The Center For Teaching (CFT) at Vanderbilt University: The Future of Teaching


University educators are reevaluating how higher education can be influential on three fronts: how can university teaching keep up with the pace of new technology, how can students maintain creativity in their pursuits under great economic pressure, and how can teachers incite a sense of social responsibility on the part of their students?

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Fiefdoms & Freakonomics

IMAGE SOURCE: Lopburi province, Thailand: The Monkey Buffet,

Hosted by Carlos Gasca Yanez on the Social Edge, this on-line discussion addresses what is the oldest, most intractable problem facing any group of people trying to do anything: fragmentation and individual control of territory.

You see it in religion, politics, families, companies, offices, on the university campus, on teams. Shakespeare's whole career was based on describing the betrayal and dysfunctional loyalties of nations and kin.

From an excerpt of The Fiefdom Syndrome: The Turf Battles That Undermine Careers and Companies - And How to Overcome Them by Robert J. Herboldat:

The problem begins when individuals, groups, or divisions--out of fear--seek to make themselves vital to their organizations and unconsciously or sometimes deliberately try to protect their turf or reshape their environment to gain as much control as possible over what goes on.

It is a natural human tendency, probably dating back to the origin of our species. But if this human tendency isn't managed properly, the damage caused by these "fiefdoms" can begin to undermine an organization. Left untouched, fiefdoms can toll the death knell of what should have been a strong and vital organization...

In in European medieval times, under the system of feudalism, a fiefdom often consisted of inheritable lands or revenue-producing property granted by a liege lord, in return for a form of allegiance. However anything of value could be held in fief, such as an office, a right of exploitation (e.g., hunting, fishing) or any other type of revenue, rather than the land it comes from. source: Wikipedia

The SocialEdge conversation gets at the importance of understanding--and working with--the realities of fiefdoms and social change, particularly in overcoming this destructive behavior for social good.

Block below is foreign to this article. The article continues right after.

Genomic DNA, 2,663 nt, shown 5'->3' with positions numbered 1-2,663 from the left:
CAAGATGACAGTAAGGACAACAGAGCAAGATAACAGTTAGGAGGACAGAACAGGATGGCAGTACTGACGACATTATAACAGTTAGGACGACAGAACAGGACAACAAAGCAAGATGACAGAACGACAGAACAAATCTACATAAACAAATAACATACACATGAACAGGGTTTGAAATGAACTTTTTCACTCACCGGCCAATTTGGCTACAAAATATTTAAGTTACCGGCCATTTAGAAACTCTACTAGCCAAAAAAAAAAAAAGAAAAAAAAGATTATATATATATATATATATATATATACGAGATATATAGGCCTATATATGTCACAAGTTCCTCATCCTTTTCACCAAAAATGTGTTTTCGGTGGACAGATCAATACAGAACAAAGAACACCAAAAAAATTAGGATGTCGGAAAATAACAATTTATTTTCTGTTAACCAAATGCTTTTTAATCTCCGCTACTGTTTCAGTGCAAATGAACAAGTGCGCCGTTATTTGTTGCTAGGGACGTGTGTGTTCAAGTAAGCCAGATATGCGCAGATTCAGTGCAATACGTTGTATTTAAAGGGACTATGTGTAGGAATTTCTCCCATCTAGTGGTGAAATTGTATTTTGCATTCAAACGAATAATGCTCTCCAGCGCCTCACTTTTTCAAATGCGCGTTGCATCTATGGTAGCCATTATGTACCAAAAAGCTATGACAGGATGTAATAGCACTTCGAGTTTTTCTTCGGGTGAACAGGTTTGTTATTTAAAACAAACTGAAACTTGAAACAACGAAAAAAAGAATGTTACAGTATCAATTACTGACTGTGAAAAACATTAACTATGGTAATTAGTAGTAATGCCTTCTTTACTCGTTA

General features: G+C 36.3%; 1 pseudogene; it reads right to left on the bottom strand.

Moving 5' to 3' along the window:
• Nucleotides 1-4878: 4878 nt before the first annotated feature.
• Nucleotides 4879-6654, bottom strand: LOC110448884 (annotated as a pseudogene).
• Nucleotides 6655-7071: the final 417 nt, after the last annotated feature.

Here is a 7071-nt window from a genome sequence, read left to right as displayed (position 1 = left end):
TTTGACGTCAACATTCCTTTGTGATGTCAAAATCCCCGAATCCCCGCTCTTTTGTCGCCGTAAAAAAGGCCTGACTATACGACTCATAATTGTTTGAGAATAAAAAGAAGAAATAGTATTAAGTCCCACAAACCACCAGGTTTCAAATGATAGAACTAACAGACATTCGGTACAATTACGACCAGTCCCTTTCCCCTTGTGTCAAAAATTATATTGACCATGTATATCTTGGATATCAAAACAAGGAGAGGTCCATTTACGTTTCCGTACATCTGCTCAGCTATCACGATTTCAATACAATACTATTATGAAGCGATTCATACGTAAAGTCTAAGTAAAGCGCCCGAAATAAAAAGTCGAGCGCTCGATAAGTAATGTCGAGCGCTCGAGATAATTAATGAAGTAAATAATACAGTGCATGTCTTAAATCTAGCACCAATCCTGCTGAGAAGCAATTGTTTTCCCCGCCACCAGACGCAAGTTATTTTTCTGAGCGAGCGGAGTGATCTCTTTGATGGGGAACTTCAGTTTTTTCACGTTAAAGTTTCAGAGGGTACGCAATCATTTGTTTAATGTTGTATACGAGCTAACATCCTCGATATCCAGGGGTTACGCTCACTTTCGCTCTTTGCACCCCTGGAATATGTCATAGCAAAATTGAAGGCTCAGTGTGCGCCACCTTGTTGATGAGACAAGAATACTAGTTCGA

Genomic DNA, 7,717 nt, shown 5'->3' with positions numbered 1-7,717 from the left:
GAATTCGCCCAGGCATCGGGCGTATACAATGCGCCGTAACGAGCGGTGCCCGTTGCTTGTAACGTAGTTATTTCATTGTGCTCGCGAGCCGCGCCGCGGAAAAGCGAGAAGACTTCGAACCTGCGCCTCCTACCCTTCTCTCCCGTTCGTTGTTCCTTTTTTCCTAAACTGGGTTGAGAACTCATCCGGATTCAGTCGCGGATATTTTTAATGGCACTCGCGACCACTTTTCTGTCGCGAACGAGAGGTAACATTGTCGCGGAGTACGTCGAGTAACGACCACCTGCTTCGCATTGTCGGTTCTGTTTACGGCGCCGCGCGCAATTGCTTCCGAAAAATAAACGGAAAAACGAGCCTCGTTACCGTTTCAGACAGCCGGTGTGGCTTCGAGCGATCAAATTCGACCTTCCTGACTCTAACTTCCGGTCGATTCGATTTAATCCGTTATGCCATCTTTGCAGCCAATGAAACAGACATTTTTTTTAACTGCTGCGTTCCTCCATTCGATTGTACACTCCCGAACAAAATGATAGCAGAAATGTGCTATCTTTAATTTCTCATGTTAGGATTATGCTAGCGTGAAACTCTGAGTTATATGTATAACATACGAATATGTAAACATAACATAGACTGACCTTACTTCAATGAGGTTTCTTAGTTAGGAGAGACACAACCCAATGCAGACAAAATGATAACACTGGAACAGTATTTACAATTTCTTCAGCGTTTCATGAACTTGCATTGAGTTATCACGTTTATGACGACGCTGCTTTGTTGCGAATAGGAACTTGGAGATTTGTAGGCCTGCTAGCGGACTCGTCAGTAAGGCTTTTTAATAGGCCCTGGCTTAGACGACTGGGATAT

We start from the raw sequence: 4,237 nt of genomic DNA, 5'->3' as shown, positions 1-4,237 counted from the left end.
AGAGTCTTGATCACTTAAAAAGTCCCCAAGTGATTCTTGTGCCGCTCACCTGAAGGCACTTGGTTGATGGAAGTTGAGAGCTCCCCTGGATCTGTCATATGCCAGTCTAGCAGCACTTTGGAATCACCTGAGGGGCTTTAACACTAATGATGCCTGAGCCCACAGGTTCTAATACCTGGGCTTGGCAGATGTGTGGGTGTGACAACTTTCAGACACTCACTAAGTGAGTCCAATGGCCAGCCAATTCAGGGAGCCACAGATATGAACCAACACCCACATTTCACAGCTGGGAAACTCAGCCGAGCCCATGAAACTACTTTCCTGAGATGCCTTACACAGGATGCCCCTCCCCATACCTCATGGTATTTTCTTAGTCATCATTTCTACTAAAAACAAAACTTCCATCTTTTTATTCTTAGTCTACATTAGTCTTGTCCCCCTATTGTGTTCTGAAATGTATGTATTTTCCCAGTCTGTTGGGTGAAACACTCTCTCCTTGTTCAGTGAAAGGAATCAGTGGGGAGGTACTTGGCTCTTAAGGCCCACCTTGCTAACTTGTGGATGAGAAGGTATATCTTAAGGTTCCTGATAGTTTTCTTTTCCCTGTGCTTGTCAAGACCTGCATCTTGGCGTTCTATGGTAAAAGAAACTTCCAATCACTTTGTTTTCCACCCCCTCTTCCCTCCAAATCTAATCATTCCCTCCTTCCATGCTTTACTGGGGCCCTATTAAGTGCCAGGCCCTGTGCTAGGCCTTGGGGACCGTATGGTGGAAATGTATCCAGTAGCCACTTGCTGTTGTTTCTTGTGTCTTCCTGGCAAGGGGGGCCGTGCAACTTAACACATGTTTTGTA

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Fiefdom & Freakonomics
Over the past twenty years, I have made an effort to learn how communities go about solving their problems and creating solutions. During that time I have volunteered for or was an employee in five community wide plans and two community coalitions. Perhaps the biggest obstacles to their success were fiefdoms. In this context fiefdoms may be of affinity (beliefs & values) or consist of social networks. Or they may be economic.

Social entrepreneurs must learn to identify fiefdoms and how to work with them, as this can be critical to their success. In his book The Fiefdom Syndrome (The Turf Battles That Undermine Careers and Companies - And How to Overcome Them), Robert J. Herbold, former Microsoft Chief of Operations, describes how self-interest undermines careers and companies. He identifies the types of fiefdoms as:
  • Individual
  • Peer or network
  • Corporate divisions
  • Top-tier
  • Group fiefdom
  • and the protected fiefdom.

What Chimpanzees Can Teach Us About Economics

(By the way, the experiment described in this article--involving struggles over fruit bars and chocolate--works on three-year-old humans and management consultants, too.)
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In a long standing enigma of economics and psychology, humans tend to immediately value an item they’ve just received more than the maximum amount they would have paid to get it to begin with. This tendency, known as the endowment effect, is something some economists consider a fluke, but new research finds that humans aren’t the only ones exhibiting an endowment effect.

A new study co-authored by Vanderbilt professor Owen Jones, who is one of the nation’s few professors of both law and biology, uncovered the first evidence that chimpanzees exhibit an endowment effect similar to people. Specifically, the study showed that chimpanzees favor items they just received more than items they normally prefer that they could get through exchange.

“Our results support the conclusion that the frequent failure to exchange a less-favored food for a more-preferred food was an active choice and is similar to the endowment effect behavior seen in humans,” said Jones.